Three questions for USS and two disappointing answers

So we recently asked USS three questions and we have now received their answers:

Q. As a 10% owner of Heathrow Airport is USS supporting the building of a third runway despite the recognition that it would lead to a dangerous increase in carbon emissions and that further investment is risky as Heathrow could become a stranded asset

USS’s response- Since 2018, LHR has offset emissions to be carbon neutral for the energy used in terminals [since 1990 they’ve almost doubled the number of passengers whilst also making a 93% reduction in carbon emissions]. They are committed to working towards zero carbon emissions from their terminal and fixed infra by 2050 and to work with partners to deliver zero emissions at the airport. As part of the development consent process for the new runway, LHR will have to comply with the requirements of the Airports National Policy Statement in relation to carbon. This includes ensuring that expansion must not result in an increase in carbon emissions so significant that it would have a material impact on the ability of Government to meet its carbon reduction targets, including carbon budgets. LHR’s long-term aspiration is to make growth from the new runway carbon neutral. This would mean that growth in emissions from additional flights after expansion would be offset through carbon credits – resulting in no net growth in emissions. Their aspiration also applies to emissions from ground transportation for passengers and employees and the embodied carbon that would result from construction of our new runway. Heathrow has also signed Prince Charles’ Terra Carta initiative (https://www.sustainable-markets.org/terra-carta)  and is working with the aviation sector and government (it was in the national infra strategy) to develop sustainable aviation fuels which significantly reduce co2 emissions. Re: Stranded asset – Prior to COVID-19 Heathrow has been operating at full capacity for a number of years and there is significant excess demand from airlines to operate out of Heathrow.  A strong aviation sector is critical to the economic recovery in the UK and the UK’s aspiration to develop new trading links around the world.  We expect aviation demand to return in the UK but are committed to ensuring that growth in aviation is sustainable. We do not believe that decarbonisation and growth in aviation are mutually exclusive and are working hard with our co-shareholders and management team at Heathrow to deliver both.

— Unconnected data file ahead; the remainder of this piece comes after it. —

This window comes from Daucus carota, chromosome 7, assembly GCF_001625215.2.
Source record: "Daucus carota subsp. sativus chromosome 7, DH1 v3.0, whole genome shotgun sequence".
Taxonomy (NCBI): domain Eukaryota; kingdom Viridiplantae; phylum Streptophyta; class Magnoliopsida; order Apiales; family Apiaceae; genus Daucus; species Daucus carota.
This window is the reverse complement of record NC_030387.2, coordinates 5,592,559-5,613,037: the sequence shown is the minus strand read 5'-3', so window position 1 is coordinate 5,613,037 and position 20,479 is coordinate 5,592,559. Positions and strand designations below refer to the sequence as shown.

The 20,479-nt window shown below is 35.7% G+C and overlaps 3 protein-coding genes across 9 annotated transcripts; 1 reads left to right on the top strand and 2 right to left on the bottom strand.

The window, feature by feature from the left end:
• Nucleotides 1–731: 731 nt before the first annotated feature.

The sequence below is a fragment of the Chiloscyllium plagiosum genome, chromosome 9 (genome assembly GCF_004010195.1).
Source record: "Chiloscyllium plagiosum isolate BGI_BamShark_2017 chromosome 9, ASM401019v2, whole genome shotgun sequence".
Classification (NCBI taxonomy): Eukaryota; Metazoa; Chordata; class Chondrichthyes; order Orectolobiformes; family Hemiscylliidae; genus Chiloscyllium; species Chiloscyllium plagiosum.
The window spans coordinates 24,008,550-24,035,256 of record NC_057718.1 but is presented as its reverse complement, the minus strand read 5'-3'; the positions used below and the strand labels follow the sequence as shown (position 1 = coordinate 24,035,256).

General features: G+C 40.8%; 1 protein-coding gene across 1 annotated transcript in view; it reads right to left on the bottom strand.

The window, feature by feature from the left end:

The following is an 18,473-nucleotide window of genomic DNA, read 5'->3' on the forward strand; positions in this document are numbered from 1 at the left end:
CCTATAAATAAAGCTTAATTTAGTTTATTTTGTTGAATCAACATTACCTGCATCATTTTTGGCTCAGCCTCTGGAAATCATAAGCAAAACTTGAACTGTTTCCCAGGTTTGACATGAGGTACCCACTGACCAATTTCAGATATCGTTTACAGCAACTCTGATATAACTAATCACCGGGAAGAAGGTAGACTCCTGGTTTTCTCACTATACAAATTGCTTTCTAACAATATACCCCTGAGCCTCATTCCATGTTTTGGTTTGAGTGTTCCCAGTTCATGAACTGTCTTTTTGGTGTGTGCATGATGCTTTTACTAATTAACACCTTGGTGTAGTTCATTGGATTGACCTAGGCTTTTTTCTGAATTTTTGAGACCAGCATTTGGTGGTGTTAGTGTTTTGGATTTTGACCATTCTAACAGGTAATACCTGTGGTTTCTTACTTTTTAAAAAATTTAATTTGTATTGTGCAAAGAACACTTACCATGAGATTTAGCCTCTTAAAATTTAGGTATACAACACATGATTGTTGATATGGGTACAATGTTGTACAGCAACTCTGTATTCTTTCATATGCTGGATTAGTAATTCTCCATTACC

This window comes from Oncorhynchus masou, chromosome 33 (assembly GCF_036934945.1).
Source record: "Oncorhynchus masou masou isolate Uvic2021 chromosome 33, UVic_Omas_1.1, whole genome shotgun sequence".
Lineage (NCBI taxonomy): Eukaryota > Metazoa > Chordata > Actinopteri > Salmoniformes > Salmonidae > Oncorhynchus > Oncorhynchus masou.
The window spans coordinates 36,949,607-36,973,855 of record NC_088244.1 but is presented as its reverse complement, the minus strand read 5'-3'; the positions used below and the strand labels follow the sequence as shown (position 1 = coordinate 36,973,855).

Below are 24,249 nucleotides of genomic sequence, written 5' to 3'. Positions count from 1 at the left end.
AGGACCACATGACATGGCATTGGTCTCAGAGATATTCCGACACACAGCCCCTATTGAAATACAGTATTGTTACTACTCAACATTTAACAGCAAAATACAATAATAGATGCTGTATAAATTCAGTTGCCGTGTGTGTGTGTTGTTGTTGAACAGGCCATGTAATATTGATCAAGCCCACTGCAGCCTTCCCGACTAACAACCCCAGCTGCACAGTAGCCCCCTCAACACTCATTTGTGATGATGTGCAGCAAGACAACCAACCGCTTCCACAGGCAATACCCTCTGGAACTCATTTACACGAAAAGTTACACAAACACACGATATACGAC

Q. What is the current level of USS’s holding in British American Tobacco?  In June last year USS committed to exclude tobacco holdings from the portfolio.  However the USS website list of 100 top investments only reports the holdings as of September 2020 and continues to show holdings of £ 75 million in BAT.

USS’s response – Although we set ourselves a year two year target to divest from our tobacco holdings,  I am pleased to report that we have sold all our equity exposure in BAT and the residual credit investment will be gone by the next quarter. 

Q. What is USS’s view of the HSBC AGM shareholder resolution filed by ShareAction and others (combined US$ 2.4 trillion in assets under management) calling on HSBC to publish a strategy and targets to reduce its exposure to fossil fuel assets, starting with coal, on a timeline consistent with the Paris climate goal? Has the resolution been discussed by the trustees and if so, what was the outcome of the discussions?

USS’s response – The resolution does make some good points, and we have already attended one meeting with the company to discuss the resolution and associated issues.  However, the company has not formally responded or provided their proxy response so it’s difficult to take a voting position at the moment. We will keep this under review.

The answer on tobacco (Q2) poses the further question as to why USS can exclude tobacco but not fossil fuels from their portfolio. USS claims that the decision to exclude tobacco is based on financial not ethical grounds. We believe that future investment in fossil fuels is likely to be financially risky and that these investments should be excluded on the same grounds.

Ethics4USS is going to urge USS to meet with ShareAction (Q3) – since, if they are prepared to meet with HSBC, it seems reasonable that they hear the other side of the argument for this resolution.

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